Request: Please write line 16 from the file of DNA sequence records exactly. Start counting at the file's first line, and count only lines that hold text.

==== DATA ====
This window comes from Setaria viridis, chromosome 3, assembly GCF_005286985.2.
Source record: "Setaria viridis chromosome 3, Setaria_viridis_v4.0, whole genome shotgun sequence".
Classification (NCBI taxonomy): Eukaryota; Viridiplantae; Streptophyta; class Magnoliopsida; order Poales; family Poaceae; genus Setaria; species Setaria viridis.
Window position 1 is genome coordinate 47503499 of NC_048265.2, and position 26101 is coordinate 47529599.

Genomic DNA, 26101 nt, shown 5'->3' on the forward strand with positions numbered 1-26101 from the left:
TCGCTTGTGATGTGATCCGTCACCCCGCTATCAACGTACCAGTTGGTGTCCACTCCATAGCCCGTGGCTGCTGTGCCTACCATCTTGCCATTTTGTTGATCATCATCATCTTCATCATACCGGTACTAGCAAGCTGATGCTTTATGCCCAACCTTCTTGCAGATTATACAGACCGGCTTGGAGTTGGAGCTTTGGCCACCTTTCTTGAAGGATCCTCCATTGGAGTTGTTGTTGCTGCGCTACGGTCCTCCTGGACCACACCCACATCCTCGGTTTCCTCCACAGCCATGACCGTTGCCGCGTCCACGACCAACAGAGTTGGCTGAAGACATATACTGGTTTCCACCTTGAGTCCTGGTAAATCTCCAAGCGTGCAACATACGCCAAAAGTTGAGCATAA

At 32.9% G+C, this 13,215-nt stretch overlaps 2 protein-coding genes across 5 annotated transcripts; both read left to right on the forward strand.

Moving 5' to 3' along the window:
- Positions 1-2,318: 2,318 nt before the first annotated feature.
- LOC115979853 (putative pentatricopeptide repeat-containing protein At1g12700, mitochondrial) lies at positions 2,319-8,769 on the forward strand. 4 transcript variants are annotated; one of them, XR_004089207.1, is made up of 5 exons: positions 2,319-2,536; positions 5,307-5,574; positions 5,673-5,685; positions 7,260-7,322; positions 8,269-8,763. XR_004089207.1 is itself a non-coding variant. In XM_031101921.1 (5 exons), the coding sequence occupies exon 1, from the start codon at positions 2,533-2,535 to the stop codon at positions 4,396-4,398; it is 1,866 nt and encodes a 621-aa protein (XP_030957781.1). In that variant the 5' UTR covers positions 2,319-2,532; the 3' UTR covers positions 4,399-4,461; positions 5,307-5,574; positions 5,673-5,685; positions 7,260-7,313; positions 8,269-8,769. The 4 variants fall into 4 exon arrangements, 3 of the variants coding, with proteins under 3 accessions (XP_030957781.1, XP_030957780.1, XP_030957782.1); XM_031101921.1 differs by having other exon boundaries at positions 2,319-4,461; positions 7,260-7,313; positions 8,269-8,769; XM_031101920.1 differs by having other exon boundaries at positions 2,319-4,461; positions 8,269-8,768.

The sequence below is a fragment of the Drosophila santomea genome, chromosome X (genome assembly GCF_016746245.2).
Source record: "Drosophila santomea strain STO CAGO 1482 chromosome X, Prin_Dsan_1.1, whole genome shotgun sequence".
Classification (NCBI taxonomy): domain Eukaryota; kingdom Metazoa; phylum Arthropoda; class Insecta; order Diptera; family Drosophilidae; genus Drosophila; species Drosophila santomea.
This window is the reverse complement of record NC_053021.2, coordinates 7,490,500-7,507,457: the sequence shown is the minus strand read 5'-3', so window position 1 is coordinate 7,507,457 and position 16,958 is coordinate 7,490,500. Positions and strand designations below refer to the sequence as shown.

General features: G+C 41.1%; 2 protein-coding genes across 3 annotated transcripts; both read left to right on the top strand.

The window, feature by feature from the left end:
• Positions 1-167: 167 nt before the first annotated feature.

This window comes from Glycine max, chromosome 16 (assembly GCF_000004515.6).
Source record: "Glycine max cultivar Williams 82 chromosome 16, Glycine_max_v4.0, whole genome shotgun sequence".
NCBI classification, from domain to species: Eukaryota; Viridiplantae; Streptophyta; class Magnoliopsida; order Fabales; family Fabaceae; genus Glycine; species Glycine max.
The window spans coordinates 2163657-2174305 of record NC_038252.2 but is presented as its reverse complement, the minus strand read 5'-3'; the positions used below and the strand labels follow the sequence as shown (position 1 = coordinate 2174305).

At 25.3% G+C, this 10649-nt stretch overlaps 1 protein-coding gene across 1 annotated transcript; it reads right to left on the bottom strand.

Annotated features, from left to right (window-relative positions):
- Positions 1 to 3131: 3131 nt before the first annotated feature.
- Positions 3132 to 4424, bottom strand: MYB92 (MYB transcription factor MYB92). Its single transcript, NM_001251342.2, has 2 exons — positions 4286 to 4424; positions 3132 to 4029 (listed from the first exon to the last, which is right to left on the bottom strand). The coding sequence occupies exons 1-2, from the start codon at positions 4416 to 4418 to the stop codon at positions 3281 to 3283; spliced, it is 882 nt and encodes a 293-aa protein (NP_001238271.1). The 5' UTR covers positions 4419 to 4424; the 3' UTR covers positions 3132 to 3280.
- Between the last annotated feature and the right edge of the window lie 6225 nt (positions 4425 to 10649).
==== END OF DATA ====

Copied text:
The window, feature by feature from the left end: